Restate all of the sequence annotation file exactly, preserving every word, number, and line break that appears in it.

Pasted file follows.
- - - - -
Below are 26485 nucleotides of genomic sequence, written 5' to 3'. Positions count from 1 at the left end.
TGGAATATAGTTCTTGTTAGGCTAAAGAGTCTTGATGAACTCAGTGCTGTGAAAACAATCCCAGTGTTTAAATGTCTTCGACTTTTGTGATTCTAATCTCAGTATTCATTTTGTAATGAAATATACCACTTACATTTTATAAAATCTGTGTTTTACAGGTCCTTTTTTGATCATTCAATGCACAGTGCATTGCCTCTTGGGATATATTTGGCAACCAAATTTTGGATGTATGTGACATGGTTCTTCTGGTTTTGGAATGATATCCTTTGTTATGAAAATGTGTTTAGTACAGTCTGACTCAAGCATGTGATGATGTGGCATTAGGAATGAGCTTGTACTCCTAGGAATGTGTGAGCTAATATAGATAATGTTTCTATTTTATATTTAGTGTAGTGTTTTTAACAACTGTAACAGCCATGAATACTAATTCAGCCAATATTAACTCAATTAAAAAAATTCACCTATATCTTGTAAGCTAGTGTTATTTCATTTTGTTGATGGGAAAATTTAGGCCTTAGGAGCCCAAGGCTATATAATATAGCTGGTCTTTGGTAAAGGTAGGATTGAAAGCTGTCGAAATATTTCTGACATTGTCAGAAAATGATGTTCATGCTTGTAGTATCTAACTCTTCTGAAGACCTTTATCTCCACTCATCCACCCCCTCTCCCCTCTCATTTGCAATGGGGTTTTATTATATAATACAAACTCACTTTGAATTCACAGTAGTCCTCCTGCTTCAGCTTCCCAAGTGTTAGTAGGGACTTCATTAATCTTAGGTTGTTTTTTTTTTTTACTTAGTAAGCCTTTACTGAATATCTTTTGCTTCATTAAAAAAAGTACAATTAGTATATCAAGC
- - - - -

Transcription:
Below are 26485 nucleotides of genomic sequence, written 5' to 3'. Positions count from 1 at the left end.
TGGAATATAGTTCTTGTTAGGCTAAAGAGTCTTGATGAACTCAGTGCTGTGAAAACAATCCCAGTGTTTAAATGTCTTCGACTTTTGTGATTCTAATCTCAGTATTCATTTTGTAATGAAATATACCACTTACATTTTATAAAATCTGTGTTTTACAGGTCCTTTTTTGATCATTCAATGCACAGTGCATTGCCTCTTGGGATATATTTGGCAACCAAATTTTGGATGTATGTGACATGGTTCTTCTGGTTTTGGAATGATATCCTTTGTTATGAAAATGTGTTTAGTACAGTCTGACTCAAGCATGTGATGATGTGGCATTAGGAATGAGCTTGTACTCCTAGGAATGTGTGAGCTAATATAGATAATGTTTCTATTTTATATTTAGTGTAGTGTTTTTAACAACTGTAACAGCCATGAATACTAATTCAGCCAATATTAACTCAATTAAAAAAATTCACCTATATCTTGTAAGCTAGTGTTATTTCATTTTGTTGATGGGAAAATTTAGGCCTTAGGAGCCCAAGGCTATATAATATAGCTGGTCTTTGGTAAAGGTAGGATTGAAAGCTGTCGAAATATTTCTGACATTGTCAGAAAATGATGTTCATGCTTGTAGTATCTAACTCTTCTGAAGACCTTTATCTCCACTCATCCACCCCCTCTCCCCTCTCATTTGCAATGGGGTTTTATTATATAATACAAACTCACTTTGAATTCACAGTAGTCCTCCTGCTTCAGCTTCCCAAGTGTTAGTAGGGACTTCATTAATCTTAGGTTGTTTTTTTTTTTTACTTAGTAAGCCTTTACTGAATATCTTTTGCTTCATTAAAAAAAGTACAATTAGTATATCAAGC